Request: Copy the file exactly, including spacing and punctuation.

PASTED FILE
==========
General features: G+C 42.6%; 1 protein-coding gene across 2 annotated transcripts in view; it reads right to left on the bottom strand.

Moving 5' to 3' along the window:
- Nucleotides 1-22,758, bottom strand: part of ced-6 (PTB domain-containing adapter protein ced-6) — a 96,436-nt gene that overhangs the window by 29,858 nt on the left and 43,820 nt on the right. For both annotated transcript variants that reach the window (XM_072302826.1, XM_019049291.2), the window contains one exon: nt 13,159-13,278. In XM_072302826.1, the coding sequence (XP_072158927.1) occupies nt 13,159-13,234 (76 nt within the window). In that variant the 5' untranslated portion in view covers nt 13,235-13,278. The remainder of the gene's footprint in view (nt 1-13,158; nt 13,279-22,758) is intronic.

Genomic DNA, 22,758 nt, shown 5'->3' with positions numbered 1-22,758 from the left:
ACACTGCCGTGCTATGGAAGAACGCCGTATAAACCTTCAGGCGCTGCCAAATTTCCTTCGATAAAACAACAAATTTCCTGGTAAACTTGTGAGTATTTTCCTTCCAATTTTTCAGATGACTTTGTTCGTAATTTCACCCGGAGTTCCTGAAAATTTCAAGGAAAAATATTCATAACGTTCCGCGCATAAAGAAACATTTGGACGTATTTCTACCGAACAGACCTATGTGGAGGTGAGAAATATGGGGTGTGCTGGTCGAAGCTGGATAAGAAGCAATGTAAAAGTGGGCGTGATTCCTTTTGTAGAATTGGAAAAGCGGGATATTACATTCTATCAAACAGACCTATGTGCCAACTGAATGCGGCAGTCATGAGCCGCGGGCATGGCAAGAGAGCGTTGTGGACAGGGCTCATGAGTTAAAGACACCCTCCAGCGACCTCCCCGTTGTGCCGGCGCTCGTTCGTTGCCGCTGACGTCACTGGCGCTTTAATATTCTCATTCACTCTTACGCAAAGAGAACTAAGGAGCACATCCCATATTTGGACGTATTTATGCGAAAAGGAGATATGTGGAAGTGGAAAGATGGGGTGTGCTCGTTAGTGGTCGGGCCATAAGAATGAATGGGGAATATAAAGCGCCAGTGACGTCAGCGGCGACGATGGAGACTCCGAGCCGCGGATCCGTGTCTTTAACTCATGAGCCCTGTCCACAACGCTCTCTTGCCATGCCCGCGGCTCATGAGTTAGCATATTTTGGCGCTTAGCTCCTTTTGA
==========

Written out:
General features: G+C 42.6%; 1 protein-coding gene across 2 annotated transcripts in view; it reads right to left on the bottom strand.

Moving 5' to 3' along the window:
- Nucleotides 1-22,758, bottom strand: part of ced-6 (PTB domain-containing adapter protein ced-6) — a 96,436-nt gene that overhangs the window by 29,858 nt on the left and 43,820 nt on the right. For both annotated transcript variants that reach the window (XM_072302826.1, XM_019049291.2), the window contains one exon: nt 13,159-13,278. In XM_072302826.1, the coding sequence (XP_072158927.1) occupies nt 13,159-13,234 (76 nt within the window). In that variant the 5' untranslated portion in view covers nt 13,235-13,278. The remainder of the gene's footprint in view (nt 1-13,158; nt 13,279-22,758) is intronic.

Genomic DNA, 22,758 nt, shown 5'->3' with positions numbered 1-22,758 from the left:
ACACTGCCGTGCTATGGAAGAACGCCGTATAAACCTTCAGGCGCTGCCAAATTTCCTTCGATAAAACAACAAATTTCCTGGTAAACTTGTGAGTATTTTCCTTCCAATTTTTCAGATGACTTTGTTCGTAATTTCACCCGGAGTTCCTGAAAATTTCAAGGAAAAATATTCATAACGTTCCGCGCATAAAGAAACATTTGGACGTATTTCTACCGAACAGACCTATGTGGAGGTGAGAAATATGGGGTGTGCTGGTCGAAGCTGGATAAGAAGCAATGTAAAAGTGGGCGTGATTCCTTTTGTAGAATTGGAAAAGCGGGATATTACATTCTATCAAACAGACCTATGTGCCAACTGAATGCGGCAGTCATGAGCCGCGGGCATGGCAAGAGAGCGTTGTGGACAGGGCTCATGAGTTAAAGACACCCTCCAGCGACCTCCCCGTTGTGCCGGCGCTCGTTCGTTGCCGCTGACGTCACTGGCGCTTTAATATTCTCATTCACTCTTACGCAAAGAGAACTAAGGAGCACATCCCATATTTGGACGTATTTATGCGAAAAGGAGATATGTGGAAGTGGAAAGATGGGGTGTGCTCGTTAGTGGTCGGGCCATAAGAATGAATGGGGAATATAAAGCGCCAGTGACGTCAGCGGCGACGATGGAGACTCCGAGCCGCGGATCCGTGTCTTTAACTCATGAGCCCTGTCCACAACGCTCTCTTGCCATGCCCGCGGCTCATGAGTTAGCATATTTTGGCGCTTAGCTCCTTTTGA